Mapping segmental and sequence variations among laboratory mice using BAC array CGH.
ABSTRACT We used arrays of 2069 BACs (1303 nonredundant autosomal clones) to map sequence variation among Mus spretus (SPRET/Ei and SPRET/Glasgow) and Mus musculus (C3H/HeJ, BALB/cJ, 129/J, DBA/2J, NIH, FVB/N, and C57BL/6) strains. We identified 80 clones representing 74 autosomal loci of copy number variation (|log(2)ratio| >/= 0.4). These variant loci distinguish laboratory strains. By FISH mapping, we determined that 63 BACs mapped to a single site on C57BL/6J chromosomes, while 17 clones mapped to multiple chromosomes (n = 16) or multiple sites on one chromosome (n = 1). We also show that small ratio changes (Delta log(2)ratio approximately 0.1) distinguish homozygous and heterozygous regions of the genome in interspecific backcross mice, providing an efficient method for genotyping progeny of backcrosses.
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ABSTRACT: Duplications have long been postulated to be an important mechanism by which genomes evolve. Interspecies genomic comparisons are one method by which the origin and molecular mechanism of duplications can be inferred. By comparative mapping in human, mouse, and rat, we previously found evidence for a recent chromosome-fission event that occurred in the mouse lineage. Cytogenetic mapping revealed that the genomic segments flanking the fission site appeared to be duplicated, with copies residing near the centromere of multiple mouse chromosomes. Here we report the mapping and sequencing of the regions of mouse chromosomes 5 and 6 involved in this chromosome-fission event as well as the results of comparative sequence analysis with the orthologous human and rat genomic regions. Our data indicate that the duplications associated with mouse chromosomes 5 and 6 are recent and that the resulting duplicated segments share significant sequence similarity with a series of regions near the centromeres of the mouse chromosomes previously identified by cytogenetic mapping. We also identified pericentromeric duplicated segments shared between mouse chromosomes 5 and 1. Finally, novel mouse satellite sequences as well as putative chimeric transcripts were found to be associated with the duplicated segments. Together, these findings demonstrate that pericentromeric duplications are not restricted to primates and may be a common mechanism for genome evolution in mammals.Genome Research 02/2003; 13(1):55-63. · 13.61 Impact Factor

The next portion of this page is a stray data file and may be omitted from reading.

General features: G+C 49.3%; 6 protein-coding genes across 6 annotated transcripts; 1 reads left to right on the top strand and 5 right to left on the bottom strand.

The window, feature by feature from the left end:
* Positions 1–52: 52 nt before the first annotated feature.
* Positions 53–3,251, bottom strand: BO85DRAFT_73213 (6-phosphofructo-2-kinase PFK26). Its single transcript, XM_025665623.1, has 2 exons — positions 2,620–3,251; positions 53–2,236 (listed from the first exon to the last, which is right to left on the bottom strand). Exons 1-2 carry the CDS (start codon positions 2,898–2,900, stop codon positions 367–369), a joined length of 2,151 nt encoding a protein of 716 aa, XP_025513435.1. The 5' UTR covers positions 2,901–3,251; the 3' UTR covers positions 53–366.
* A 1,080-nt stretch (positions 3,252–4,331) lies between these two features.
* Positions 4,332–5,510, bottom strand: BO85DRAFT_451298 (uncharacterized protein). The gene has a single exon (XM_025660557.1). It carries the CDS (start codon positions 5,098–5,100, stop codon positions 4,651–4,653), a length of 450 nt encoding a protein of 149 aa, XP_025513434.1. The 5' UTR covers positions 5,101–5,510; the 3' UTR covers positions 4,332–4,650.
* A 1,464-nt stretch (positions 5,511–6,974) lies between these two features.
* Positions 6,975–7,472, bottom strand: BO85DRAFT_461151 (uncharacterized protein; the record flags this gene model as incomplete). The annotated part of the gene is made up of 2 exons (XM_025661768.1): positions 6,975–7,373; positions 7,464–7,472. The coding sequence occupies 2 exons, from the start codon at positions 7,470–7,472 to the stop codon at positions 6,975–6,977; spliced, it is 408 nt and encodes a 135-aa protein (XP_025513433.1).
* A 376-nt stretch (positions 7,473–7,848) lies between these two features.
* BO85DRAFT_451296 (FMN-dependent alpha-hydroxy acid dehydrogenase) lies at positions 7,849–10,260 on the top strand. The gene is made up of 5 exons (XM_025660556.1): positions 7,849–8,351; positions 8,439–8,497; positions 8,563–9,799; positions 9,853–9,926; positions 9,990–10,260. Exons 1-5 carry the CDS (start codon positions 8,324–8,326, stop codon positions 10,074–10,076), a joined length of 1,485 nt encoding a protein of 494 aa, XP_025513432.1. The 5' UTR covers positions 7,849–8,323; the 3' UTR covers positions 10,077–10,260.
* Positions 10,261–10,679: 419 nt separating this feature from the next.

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ABSTRACT: Two-dimensional electrophoresis (2DE) of DNA fragments, in which separation occurs first by size and then by sequence variation, is a method enabling large-scale comparison of complex genomes. Combining 2DE with probing for various classes of repetitive genomic elements allows rapid and efficient comparison of thousands of fragments and millions of base-pairs of DNA distributed across most genomic regions. This approach is demonstrated here by analyzing the extent of genomic relatedness of different inbred strains of mice. Such strains are shown to differ from each other by approximately 0.2-1% of their nucleotides, above which level reproductive speciation occurs. The 2DE method of assessing the overall relationship between two genomes represents an appropriate tool for analyzing members of a single species, but is too sensitive for use in interspecies comparisons.Genomics 10/1994; 23(1):15-22. · 3.02 Impact Factor